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Foreign Investors Fleeing Thai Markets Prior to March Election

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BANGKOK – Foreign investors have dumped 10.5 billion baht in Thai equities in seven straight sessions, the longest losing streak in more than two months, as worries about potential political instability grip the nation ahead of elections in March.

The Stock Exchange of Thailand main index has lost about 175 billion baht of its market value since the surprise, short-lived entry of the sister of His Majesty the King into politics threw the election into turmoil.

Until recently, overseas inventors had bought a net 8.3 billion baht of Thai shares between Jan 1 and Feb 7.

After Feb 7, things turned down with foreign sales of 2.3 billion baht for the year-to-date. In 2018, foreign net selling was nearly 300 billion baht.

Investors may return after the election, fund managers say.

“That’s because of political uncertainty. The political heat is still here,” said Prapas Tonpibulsak, chief investment officer of Talis Asset Management.

“Some investors may want to sell some and are in no rush to come back until there is clarity after the poll,” he said.

Thai stocks are still a good bet because economic fundamentals remain solid, with growth of more than 3% expected this year, said Saharat Chudsuwan, head of marketing and wealth advisory of TISCO Asset Management.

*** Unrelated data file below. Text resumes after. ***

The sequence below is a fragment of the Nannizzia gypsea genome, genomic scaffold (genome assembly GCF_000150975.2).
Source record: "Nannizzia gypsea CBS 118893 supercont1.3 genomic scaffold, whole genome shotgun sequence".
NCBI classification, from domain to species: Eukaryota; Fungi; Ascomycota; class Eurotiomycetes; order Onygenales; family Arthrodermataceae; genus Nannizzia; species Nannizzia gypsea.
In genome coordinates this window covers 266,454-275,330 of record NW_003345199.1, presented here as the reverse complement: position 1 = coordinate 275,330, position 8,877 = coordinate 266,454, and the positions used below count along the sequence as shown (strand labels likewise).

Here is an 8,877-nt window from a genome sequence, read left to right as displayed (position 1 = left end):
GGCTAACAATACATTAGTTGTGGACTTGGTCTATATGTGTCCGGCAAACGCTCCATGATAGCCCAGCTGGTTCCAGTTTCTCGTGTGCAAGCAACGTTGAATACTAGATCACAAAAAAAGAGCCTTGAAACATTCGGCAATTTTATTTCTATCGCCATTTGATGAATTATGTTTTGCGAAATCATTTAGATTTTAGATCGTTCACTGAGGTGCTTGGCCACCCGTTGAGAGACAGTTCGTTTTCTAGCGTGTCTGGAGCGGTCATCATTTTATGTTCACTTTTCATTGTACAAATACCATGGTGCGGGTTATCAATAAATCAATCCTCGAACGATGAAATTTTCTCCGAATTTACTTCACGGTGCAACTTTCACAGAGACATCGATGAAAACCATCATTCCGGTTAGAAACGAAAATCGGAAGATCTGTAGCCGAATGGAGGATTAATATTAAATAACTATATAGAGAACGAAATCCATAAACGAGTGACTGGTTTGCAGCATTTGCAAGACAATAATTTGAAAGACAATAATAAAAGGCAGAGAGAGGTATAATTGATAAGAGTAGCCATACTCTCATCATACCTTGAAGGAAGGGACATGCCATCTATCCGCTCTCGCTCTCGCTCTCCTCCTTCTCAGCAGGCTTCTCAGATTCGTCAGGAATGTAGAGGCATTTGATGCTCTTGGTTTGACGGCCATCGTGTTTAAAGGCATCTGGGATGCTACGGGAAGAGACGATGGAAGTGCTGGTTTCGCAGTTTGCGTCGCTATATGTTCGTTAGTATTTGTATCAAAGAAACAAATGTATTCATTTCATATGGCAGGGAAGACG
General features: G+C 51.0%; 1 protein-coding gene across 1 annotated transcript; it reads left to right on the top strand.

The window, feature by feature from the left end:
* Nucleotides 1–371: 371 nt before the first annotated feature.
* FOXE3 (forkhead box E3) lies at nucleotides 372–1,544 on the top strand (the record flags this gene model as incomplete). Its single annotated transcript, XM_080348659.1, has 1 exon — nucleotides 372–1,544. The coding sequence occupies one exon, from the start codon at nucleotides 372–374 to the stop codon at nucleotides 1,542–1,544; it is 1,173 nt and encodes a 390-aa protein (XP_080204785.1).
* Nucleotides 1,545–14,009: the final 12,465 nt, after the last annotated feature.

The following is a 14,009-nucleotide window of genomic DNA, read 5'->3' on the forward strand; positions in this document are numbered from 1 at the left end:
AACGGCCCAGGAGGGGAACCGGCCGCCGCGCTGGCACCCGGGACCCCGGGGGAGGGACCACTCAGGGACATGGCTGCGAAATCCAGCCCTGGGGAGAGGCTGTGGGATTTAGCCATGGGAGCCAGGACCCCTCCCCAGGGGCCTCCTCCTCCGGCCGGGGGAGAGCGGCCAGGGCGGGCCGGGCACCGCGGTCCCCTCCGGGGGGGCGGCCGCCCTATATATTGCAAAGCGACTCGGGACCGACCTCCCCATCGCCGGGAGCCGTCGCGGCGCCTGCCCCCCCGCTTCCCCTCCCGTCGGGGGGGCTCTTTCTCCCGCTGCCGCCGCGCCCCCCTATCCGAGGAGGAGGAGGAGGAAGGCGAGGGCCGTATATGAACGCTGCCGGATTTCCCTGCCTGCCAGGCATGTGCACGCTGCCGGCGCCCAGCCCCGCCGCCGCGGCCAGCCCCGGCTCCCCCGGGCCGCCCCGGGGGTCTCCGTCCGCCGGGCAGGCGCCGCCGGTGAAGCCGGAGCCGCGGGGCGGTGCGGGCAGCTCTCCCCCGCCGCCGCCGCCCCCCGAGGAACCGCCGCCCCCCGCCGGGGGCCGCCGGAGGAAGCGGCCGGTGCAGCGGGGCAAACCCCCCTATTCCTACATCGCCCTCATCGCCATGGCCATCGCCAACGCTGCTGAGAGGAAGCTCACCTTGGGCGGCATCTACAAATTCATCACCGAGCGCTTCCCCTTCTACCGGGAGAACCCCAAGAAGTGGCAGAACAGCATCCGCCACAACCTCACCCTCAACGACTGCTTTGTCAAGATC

“This is just political noise and it will go away,” he said.

The key risk for the economy is the possibility of violent protests ahead of the elections, said Capital Economics.

“Another outbreak of protests and violent conflict, would deal a significant blow to the economy,” it said, estimating that the last outbreak of violence in 2013-2014 knocked around 0.7 percentage point off economic growth.

Southeast Asia’s second-largest economy grew slightly faster than expected in the fourth quarter, with 2018 growth of 4.1%– the fastest pace in six years.

But growth this year could be hurt by politics.

“We maintain our forecast of below-potential GDP growth of 3.7% in 2019, with downside risks increasing from export slowdown and political uncertainty,” said Charnon Boonnuch, economist of Nomura in Singapore.

By Orathai Sriring and Satawasin Staporncharnchai
Thompson Reuters